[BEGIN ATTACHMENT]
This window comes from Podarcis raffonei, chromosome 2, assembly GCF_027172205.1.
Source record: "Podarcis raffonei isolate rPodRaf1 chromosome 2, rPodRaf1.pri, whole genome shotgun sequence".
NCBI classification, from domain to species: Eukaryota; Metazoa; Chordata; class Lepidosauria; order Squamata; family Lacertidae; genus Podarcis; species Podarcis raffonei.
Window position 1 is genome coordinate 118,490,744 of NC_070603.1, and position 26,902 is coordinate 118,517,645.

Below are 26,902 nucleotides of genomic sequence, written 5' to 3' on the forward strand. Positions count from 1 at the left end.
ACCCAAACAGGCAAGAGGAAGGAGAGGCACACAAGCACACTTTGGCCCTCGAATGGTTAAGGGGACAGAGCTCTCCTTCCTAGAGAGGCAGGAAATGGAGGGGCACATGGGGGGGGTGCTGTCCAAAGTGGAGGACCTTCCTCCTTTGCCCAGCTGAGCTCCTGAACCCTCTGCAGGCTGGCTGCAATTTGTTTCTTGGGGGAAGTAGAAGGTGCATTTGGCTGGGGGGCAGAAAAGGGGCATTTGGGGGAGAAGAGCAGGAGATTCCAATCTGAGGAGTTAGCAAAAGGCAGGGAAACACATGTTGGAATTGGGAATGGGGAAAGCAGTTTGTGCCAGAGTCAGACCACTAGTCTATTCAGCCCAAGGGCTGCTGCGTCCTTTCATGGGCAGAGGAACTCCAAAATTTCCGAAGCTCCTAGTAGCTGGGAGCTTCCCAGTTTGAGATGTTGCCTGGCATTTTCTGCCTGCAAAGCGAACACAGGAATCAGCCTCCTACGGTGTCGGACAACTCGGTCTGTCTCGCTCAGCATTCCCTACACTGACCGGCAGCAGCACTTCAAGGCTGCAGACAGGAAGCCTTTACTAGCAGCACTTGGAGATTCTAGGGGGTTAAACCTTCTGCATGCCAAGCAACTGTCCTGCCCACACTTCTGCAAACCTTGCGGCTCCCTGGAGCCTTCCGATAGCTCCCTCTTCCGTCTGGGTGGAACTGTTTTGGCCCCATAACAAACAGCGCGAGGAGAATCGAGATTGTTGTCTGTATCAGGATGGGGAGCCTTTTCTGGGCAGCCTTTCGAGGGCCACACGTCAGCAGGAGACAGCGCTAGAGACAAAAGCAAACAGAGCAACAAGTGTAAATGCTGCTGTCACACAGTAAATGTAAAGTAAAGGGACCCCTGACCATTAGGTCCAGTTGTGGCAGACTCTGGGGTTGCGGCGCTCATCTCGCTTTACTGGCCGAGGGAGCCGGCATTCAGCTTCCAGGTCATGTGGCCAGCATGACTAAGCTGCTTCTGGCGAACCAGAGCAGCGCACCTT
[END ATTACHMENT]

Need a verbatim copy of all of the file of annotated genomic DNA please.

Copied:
This window comes from Podarcis raffonei, chromosome 2, assembly GCF_027172205.1.
Source record: "Podarcis raffonei isolate rPodRaf1 chromosome 2, rPodRaf1.pri, whole genome shotgun sequence".
NCBI classification, from domain to species: Eukaryota; Metazoa; Chordata; class Lepidosauria; order Squamata; family Lacertidae; genus Podarcis; species Podarcis raffonei.
Window position 1 is genome coordinate 118,490,744 of NC_070603.1, and position 26,902 is coordinate 118,517,645.

Below are 26,902 nucleotides of genomic sequence, written 5' to 3' on the forward strand. Positions count from 1 at the left end.
ACCCAAACAGGCAAGAGGAAGGAGAGGCACACAAGCACACTTTGGCCCTCGAATGGTTAAGGGGACAGAGCTCTCCTTCCTAGAGAGGCAGGAAATGGAGGGGCACATGGGGGGGGTGCTGTCCAAAGTGGAGGACCTTCCTCCTTTGCCCAGCTGAGCTCCTGAACCCTCTGCAGGCTGGCTGCAATTTGTTTCTTGGGGGAAGTAGAAGGTGCATTTGGCTGGGGGGCAGAAAAGGGGCATTTGGGGGAGAAGAGCAGGAGATTCCAATCTGAGGAGTTAGCAAAAGGCAGGGAAACACATGTTGGAATTGGGAATGGGGAAAGCAGTTTGTGCCAGAGTCAGACCACTAGTCTATTCAGCCCAAGGGCTGCTGCGTCCTTTCATGGGCAGAGGAACTCCAAAATTTCCGAAGCTCCTAGTAGCTGGGAGCTTCCCAGTTTGAGATGTTGCCTGGCATTTTCTGCCTGCAAAGCGAACACAGGAATCAGCCTCCTACGGTGTCGGACAACTCGGTCTGTCTCGCTCAGCATTCCCTACACTGACCGGCAGCAGCACTTCAAGGCTGCAGACAGGAAGCCTTTACTAGCAGCACTTGGAGATTCTAGGGGGTTAAACCTTCTGCATGCCAAGCAACTGTCCTGCCCACACTTCTGCAAACCTTGCGGCTCCCTGGAGCCTTCCGATAGCTCCCTCTTCCGTCTGGGTGGAACTGTTTTGGCCCCATAACAAACAGCGCGAGGAGAATCGAGATTGTTGTCTGTATCAGGATGGGGAGCCTTTTCTGGGCAGCCTTTCGAGGGCCACACGTCAGCAGGAGACAGCGCTAGAGACAAAAGCAAACAGAGCAACAAGTGTAAATGCTGCTGTCACACAGTAAATGTAAAGTAAAGGGACCCCTGACCATTAGGTCCAGTTGTGGCAGACTCTGGGGTTGCGGCGCTCATCTCGCTTTACTGGCCGAGGGAGCCGGCATTCAGCTTCCAGGTCATGTGGCCAGCATGACTAAGCTGCTTCTGGCGAACCAGAGCAGCGCACCTT